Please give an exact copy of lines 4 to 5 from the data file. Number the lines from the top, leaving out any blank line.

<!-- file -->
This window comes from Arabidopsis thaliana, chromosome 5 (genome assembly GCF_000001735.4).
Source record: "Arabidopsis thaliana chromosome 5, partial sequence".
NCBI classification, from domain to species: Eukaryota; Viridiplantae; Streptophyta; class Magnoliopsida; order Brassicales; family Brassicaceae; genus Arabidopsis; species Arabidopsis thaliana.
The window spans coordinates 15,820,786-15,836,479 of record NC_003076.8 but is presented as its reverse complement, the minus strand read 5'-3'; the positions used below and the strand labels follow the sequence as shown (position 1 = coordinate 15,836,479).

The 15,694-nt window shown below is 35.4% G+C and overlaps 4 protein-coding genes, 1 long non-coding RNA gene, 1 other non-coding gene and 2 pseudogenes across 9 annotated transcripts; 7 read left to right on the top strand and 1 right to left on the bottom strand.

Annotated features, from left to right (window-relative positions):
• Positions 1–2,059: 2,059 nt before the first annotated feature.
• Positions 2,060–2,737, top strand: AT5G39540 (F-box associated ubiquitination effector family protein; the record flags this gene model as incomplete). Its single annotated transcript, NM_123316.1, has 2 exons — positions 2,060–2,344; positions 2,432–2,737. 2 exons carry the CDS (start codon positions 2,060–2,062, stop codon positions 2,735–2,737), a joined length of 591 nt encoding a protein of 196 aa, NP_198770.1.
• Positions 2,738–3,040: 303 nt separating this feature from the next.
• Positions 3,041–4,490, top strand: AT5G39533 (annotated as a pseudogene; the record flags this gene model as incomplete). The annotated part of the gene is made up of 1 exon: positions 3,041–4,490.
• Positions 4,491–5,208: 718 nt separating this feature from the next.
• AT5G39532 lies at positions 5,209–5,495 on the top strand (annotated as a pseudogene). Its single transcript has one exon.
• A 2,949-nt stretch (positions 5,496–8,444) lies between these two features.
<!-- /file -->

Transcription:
The window spans coordinates 15,820,786-15,836,479 of record NC_003076.8 but is presented as its reverse complement, the minus strand read 5'-3'; the positions used below and the strand labels follow the sequence as shown (position 1 = coordinate 15,836,479).

The 15,694-nt window shown below is 35.4% G+C and overlaps 4 protein-coding genes, 1 long non-coding RNA gene, 1 other non-coding gene and 2 pseudogenes across 9 annotated transcripts; 7 read left to right on the top strand and 1 right to left on the bottom strand.